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Tag: economy

Season 2, Episode 21: Prepare for the ‘L-Shaped’ Recovery

With David Neuhauser, Livermore Partners

David Neuhauser of Livermore Partners joins the podcast to discuss his expectation of a “L-shaped” economic recovery and corresponding sideways market activity in the years to come. 

There are still opportunities for investors. Here Neuhauser is bullish on certain companies tied to hard assets like oil and copper.

Content:

  • The “best days” of the market rally have likely passed (3:00), expect more rangebound markets in the short run (4:24);
  • What this period of low growth means for markets in the medium term (8:16);
  • What it means to be a contrarian today (9:39);
  • Background on the guest (12:11);
  • How he spends his time in terms of activist situations (17:40);
  • More specifics on opportunities in energy markets. Hint: it’s not in shale (20:31);
  • Concerns about the demand picture? (24:09);
  • There will be a “massive reset” in markets and fundamentals will take hold, causing “further grinding” to the downside, especially amid high-priced securities (26:45);
  • Neuhauser’s process for finding opportunities (27:46).

For more information on the guest:

Not intended as investment advice.

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Season 2, Episode 16: Chinese Economic Reforms Are Already a Thing of the Past, With Dexter Roberts

The author of “The Myth of Chinese Capitalism” discusses the ramifications of his thesis

Dexter Roberts joins the podcast to discuss his book “The Myth of Chinese Capitalism.”

In Roberts’ view, economic reforms have already been curtailed under current political leadership. China’s middle class, which has grown almost exponentially in recent decades, remains limited mostly to large coastal cities. The rural countryside, which still represents half the country’s population, remains well below the middle class — and is stuck there, in part due to outdated demographic policies.

The options for Chinese policymakers are limited. They have so far not managed to spread the wealth effects of their “pivot” to a services-based economy, and may have even exacerbated the problem. This all has wide-ranging consequences: for China, for western companies, and for the world.

Content Segments:

  • The first myth: capitalism as short hand for economic reforms (5:39)
  • The second key myth: the middle class will inexorably continue to grow larger (6:35)
  • The global supply-chain diversification, started several years ago and exacerbated by COVID-19, is effectively ending China’s “factory to the world” model (9:21)
  • Authorities’ options are very limited (10:45)
  • Where does this leave Chinese consumers? The days of western companies expanding sales through the growth of China’s middle class are gone (13:10)
  • Background on the gust (20:15)
  • What might the future of China hold? (25:09) The possibility of social unrest (27:14)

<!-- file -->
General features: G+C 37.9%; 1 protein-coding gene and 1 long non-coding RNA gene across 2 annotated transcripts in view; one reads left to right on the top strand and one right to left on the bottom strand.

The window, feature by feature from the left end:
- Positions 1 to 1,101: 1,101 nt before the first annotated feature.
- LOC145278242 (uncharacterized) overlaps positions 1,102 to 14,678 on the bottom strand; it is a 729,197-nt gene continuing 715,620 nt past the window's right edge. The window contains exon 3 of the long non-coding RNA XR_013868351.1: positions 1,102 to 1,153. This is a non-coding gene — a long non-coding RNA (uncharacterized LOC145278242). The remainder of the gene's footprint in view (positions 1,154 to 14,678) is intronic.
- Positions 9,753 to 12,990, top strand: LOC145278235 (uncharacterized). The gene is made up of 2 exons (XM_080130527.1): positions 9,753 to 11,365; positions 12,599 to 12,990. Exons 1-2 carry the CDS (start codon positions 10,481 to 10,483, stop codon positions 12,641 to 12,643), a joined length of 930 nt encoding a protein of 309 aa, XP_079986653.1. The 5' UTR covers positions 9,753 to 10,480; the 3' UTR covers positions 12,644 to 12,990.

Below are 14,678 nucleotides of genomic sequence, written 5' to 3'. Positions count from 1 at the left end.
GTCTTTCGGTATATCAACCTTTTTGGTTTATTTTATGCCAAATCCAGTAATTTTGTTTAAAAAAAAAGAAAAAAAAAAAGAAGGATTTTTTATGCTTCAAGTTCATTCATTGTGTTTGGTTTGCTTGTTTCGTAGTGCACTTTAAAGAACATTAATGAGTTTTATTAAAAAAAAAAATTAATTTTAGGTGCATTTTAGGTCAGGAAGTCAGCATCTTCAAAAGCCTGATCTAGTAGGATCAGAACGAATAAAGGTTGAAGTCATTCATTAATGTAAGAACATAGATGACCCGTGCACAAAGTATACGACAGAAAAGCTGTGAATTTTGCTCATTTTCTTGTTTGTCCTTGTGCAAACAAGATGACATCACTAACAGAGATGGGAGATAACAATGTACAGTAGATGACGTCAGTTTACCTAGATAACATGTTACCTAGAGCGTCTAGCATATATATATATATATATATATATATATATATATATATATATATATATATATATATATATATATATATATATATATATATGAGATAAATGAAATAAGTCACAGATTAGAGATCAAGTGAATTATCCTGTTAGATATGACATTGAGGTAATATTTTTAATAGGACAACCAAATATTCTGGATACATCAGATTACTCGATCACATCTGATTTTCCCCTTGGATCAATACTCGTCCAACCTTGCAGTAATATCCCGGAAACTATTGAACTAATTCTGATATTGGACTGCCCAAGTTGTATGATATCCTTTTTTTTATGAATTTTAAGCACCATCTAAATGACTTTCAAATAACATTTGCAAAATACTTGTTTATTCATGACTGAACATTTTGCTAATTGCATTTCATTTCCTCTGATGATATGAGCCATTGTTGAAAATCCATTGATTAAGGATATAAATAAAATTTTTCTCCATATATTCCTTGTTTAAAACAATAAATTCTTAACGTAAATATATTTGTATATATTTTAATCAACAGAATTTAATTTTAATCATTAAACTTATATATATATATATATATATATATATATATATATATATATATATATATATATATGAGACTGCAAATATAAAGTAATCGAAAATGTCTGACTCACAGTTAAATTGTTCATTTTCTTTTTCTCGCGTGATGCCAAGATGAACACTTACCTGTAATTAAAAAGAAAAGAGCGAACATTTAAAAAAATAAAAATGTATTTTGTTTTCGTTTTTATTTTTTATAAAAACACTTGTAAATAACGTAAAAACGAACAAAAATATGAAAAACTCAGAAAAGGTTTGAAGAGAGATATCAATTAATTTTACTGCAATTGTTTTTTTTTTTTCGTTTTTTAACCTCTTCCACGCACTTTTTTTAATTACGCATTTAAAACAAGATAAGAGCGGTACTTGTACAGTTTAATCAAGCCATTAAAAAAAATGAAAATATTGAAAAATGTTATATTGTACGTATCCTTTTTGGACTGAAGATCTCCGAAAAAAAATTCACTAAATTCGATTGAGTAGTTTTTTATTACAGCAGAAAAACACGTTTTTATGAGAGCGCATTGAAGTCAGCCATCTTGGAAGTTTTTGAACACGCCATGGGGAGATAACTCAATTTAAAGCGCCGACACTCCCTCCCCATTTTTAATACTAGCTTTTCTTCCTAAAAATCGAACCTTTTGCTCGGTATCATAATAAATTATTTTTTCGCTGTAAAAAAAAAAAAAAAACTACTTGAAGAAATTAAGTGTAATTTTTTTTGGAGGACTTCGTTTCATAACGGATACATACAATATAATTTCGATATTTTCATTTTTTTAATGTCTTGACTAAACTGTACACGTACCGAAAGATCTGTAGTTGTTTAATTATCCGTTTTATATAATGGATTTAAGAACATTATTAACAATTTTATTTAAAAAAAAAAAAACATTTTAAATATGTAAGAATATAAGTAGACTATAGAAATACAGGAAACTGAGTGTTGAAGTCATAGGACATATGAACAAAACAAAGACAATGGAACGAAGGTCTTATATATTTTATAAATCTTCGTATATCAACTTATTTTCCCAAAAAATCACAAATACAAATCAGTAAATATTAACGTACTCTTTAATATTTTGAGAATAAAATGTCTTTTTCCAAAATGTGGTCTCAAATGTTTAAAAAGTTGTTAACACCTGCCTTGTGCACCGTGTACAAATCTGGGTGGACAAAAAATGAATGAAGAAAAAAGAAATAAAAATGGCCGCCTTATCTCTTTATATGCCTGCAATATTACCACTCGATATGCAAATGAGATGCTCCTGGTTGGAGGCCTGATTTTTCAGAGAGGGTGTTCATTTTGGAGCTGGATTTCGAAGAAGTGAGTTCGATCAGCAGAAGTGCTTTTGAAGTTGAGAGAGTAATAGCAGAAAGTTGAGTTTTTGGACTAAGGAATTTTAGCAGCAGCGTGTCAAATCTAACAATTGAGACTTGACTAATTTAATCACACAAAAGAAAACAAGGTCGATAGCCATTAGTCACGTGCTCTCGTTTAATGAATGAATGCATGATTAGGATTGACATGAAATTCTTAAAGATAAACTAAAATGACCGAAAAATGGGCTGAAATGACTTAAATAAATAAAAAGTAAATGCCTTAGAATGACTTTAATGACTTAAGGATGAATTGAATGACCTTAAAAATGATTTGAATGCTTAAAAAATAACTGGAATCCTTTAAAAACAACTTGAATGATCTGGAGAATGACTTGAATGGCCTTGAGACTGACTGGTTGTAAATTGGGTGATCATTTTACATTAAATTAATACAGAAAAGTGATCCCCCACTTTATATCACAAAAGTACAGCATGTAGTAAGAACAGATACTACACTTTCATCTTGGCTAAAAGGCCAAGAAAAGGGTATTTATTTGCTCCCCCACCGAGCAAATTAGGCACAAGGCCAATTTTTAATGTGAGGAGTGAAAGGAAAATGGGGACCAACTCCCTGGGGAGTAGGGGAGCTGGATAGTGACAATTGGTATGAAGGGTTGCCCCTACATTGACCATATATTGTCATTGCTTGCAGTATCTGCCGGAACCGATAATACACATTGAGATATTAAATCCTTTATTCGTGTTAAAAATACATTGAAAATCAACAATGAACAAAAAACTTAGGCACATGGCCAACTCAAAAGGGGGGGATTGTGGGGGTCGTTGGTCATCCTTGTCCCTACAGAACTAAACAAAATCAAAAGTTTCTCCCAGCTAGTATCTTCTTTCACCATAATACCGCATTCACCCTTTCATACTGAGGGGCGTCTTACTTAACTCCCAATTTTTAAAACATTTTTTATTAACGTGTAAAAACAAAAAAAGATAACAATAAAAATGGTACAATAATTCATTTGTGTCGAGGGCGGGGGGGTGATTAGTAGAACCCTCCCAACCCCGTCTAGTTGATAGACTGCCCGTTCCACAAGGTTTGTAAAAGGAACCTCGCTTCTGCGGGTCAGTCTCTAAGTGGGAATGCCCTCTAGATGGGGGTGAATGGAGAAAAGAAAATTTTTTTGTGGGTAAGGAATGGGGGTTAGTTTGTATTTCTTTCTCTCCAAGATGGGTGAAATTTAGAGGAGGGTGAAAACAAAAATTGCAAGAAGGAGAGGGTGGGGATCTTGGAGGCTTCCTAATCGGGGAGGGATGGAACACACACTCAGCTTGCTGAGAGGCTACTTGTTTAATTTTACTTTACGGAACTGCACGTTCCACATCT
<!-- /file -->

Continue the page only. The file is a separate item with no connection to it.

• Brief discussion of Hong Kong: “Don’t think that the protests are over.” (30:22)

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Season 2, Episode 12, Transcribed: The Next Stage of the ‘Market Melt-Up’ With David Hunter

Moderator 0:02
Welcome to the Contrarian Investor Podcast. We give voice to those who challenge the prevailing sentiment in global financial markets. This podcast is for informational purposes only. Nothing on this podcast should be taken as investment advice. Guests were not compensated for the appearance, nor do they supply payment in order to appear. Individuals on this podcast may hold positions in the securities that are discussed. Listeners are urged to educate themselves and make their own decisions. Now, here’s your host, Mr. Nathaniel, E. Baker

Nathaniel E. Baker 0:36
David Hunter, Chief macro strategist at contrarian macro advisors. You were on the show last summer in August if memory serves, and you told listeners about your idea that there would be a dramatic melt up that would be caused by central baank liquidity, injections and other measures. And anybody who’s been paying attention to markets in the last couple of weeks, could reasonably point out that this is exactly what’s happened here with the Fed, and other central banks, mainly the Fed, stepping in to combat the coronavirus impact, and unleashing all kinds of liquidity. So, I guess that would be the first question for you is where we stand with this. And if this is indeed the start of this melt up?

David Hunter 1:37
Sure. Yeah, I think this is definitely the start of what I think will eventually become a parabolic melt up into a secular top. And in all honesty, when we talked last, I guess, late August, I didn’t anticipate the coronavirus by any means and didn’t anticipate that we’d get down under 2200 on the S&P, I thought we might in fact in January, February, March. I was talking about January, February, early March, I was talking about a correction back to 3000, maybe 2900. But I certainly didn’t see the the cascade that we we got. So, you know, the coronavirus certainly affected the path. But my target of 4000 plus on the S&P, which I had last summer is still my target today. We had another leg down. It took us down to a deeper bottom. But I think it didn’t change the fact that we are going to have this final melt up into a secular top, a top that I expect to be the high watermark for decades to come.

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